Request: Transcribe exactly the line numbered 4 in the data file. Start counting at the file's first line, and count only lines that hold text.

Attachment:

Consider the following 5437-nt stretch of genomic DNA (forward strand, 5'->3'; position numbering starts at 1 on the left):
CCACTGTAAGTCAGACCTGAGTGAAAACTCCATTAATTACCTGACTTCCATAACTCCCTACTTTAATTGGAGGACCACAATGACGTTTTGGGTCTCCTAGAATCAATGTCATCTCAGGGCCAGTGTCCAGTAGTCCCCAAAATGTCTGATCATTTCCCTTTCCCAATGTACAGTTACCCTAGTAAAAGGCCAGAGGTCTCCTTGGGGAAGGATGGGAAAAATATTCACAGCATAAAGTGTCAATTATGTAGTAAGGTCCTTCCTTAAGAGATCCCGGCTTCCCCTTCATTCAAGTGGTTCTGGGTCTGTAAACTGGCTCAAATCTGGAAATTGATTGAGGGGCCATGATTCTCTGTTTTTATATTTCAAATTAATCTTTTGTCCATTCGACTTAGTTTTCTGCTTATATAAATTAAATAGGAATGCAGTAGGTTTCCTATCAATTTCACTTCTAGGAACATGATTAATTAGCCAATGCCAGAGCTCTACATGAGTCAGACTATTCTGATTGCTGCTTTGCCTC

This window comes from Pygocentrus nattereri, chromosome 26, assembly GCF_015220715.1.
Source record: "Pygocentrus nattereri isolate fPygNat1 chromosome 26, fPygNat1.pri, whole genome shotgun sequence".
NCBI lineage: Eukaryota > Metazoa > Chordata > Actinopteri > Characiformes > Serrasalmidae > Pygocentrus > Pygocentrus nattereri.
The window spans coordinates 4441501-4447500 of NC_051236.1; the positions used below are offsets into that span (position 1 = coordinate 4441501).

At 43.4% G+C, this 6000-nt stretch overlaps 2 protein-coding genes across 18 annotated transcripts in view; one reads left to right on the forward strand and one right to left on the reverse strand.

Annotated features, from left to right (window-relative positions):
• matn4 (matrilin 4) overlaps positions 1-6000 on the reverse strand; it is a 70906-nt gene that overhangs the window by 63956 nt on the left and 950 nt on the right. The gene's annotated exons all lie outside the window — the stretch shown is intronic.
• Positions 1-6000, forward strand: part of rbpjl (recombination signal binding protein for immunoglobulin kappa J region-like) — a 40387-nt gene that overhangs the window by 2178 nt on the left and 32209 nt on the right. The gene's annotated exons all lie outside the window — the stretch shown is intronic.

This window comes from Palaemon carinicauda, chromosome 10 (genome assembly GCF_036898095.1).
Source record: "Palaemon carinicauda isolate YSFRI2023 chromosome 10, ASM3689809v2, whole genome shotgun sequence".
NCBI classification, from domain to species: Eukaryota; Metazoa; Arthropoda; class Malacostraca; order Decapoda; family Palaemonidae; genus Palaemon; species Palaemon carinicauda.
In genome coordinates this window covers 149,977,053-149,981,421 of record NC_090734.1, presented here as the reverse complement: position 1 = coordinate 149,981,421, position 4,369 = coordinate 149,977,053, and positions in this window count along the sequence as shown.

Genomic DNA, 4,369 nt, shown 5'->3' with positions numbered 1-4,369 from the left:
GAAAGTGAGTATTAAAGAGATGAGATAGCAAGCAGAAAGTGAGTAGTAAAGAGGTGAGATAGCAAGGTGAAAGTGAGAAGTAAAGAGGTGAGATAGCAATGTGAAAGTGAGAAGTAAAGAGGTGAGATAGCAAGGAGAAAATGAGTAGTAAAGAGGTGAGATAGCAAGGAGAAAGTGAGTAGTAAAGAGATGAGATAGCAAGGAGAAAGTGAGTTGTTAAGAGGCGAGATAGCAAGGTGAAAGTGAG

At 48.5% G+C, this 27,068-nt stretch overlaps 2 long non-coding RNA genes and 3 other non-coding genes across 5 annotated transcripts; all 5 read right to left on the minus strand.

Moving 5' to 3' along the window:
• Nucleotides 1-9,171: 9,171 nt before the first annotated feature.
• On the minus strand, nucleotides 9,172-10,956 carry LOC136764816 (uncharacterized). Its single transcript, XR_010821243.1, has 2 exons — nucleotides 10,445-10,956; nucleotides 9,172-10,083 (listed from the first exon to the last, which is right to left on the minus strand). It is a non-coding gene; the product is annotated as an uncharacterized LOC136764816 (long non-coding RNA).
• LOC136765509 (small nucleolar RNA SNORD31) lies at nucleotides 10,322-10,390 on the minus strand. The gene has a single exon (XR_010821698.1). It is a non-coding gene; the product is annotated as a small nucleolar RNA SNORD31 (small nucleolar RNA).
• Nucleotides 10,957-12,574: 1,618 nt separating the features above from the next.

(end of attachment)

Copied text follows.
Source record: "Pygocentrus nattereri isolate fPygNat1 chromosome 26, fPygNat1.pri, whole genome shotgun sequence".